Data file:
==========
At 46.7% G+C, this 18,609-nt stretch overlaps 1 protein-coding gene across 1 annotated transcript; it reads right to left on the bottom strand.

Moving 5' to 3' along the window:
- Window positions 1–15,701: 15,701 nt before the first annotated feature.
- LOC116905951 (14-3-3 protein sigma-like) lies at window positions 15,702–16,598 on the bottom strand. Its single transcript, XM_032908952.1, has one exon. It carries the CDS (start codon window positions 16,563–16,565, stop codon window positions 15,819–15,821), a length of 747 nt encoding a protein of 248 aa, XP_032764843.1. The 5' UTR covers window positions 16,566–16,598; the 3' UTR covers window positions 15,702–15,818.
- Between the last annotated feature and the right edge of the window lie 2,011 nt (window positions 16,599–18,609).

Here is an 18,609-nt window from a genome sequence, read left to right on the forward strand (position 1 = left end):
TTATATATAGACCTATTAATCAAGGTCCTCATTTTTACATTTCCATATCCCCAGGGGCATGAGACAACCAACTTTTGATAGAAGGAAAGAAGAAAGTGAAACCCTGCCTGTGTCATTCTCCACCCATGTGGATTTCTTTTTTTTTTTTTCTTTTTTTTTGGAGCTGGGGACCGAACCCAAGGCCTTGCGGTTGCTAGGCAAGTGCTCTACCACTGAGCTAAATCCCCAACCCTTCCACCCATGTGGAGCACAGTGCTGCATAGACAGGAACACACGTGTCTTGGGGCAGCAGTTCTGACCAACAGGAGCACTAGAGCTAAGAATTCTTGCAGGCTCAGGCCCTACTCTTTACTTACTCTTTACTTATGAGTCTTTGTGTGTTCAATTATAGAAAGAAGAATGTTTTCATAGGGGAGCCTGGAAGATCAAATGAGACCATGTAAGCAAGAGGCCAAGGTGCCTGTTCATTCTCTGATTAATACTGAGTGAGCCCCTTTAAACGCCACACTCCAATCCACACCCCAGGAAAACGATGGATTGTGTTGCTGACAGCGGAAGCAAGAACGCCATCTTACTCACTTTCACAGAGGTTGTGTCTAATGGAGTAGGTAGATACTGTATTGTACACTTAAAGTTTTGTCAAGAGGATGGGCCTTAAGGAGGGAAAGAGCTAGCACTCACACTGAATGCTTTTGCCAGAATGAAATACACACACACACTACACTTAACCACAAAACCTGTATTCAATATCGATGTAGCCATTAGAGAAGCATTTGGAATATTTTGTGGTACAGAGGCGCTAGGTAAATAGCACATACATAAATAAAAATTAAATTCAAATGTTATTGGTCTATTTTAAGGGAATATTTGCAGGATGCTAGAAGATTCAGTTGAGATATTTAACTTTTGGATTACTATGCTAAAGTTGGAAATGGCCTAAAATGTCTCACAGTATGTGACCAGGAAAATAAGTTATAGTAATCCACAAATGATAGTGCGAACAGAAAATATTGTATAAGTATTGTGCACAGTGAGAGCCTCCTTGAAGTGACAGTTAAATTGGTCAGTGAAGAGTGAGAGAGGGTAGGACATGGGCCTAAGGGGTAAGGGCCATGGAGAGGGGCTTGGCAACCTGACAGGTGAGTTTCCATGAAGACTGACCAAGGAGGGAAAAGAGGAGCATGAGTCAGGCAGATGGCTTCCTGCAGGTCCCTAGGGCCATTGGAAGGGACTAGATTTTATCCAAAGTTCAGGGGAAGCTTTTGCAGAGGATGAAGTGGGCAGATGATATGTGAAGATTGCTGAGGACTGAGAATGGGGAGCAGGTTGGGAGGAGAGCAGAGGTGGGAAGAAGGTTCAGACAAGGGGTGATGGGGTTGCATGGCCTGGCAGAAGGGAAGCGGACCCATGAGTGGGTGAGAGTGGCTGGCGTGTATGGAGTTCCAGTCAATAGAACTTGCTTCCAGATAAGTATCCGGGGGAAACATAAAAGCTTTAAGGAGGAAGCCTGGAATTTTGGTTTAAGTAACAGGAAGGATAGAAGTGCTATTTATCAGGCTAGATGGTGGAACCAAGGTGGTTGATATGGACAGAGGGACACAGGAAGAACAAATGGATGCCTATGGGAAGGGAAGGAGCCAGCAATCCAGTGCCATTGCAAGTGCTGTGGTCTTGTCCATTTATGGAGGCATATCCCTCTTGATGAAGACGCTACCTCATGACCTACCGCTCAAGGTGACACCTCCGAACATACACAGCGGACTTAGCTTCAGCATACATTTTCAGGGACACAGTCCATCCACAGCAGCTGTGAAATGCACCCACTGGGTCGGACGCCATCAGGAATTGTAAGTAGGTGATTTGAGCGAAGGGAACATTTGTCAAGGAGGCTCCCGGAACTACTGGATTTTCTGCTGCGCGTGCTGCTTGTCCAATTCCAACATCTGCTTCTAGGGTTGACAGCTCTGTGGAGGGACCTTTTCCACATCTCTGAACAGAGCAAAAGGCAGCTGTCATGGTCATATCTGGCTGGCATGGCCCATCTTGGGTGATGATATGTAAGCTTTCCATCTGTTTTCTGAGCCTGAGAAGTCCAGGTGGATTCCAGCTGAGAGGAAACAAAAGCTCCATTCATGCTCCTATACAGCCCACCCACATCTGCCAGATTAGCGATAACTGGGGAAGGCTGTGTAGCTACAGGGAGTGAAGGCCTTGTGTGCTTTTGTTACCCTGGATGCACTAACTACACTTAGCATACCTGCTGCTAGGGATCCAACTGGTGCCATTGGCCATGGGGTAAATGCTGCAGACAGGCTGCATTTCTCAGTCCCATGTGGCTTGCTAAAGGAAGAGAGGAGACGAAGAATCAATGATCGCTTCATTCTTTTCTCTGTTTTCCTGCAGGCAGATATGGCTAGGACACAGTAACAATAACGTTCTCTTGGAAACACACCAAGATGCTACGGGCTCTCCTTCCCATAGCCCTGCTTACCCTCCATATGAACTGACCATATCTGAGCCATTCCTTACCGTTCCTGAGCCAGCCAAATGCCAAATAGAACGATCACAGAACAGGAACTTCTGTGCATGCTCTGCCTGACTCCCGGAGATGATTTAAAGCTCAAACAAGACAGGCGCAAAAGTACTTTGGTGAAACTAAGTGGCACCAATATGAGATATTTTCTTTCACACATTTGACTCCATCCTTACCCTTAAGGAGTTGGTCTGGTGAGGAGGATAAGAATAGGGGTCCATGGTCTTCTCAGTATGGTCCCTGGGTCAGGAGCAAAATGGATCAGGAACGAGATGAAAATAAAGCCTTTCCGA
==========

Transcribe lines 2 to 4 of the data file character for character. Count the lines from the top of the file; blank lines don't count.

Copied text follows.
Moving 5' to 3' along the window:
- Window positions 1–15,701: 15,701 nt before the first annotated feature.
- LOC116905951 (14-3-3 protein sigma-like) lies at window positions 15,702–16,598 on the bottom strand. Its single transcript, XM_032908952.1, has one exon. It carries the CDS (start codon window positions 16,563–16,565, stop codon window positions 15,819–15,821), a length of 747 nt encoding a protein of 248 aa, XP_032764843.1. The 5' UTR covers window positions 16,566–16,598; the 3' UTR covers window positions 15,702–15,818.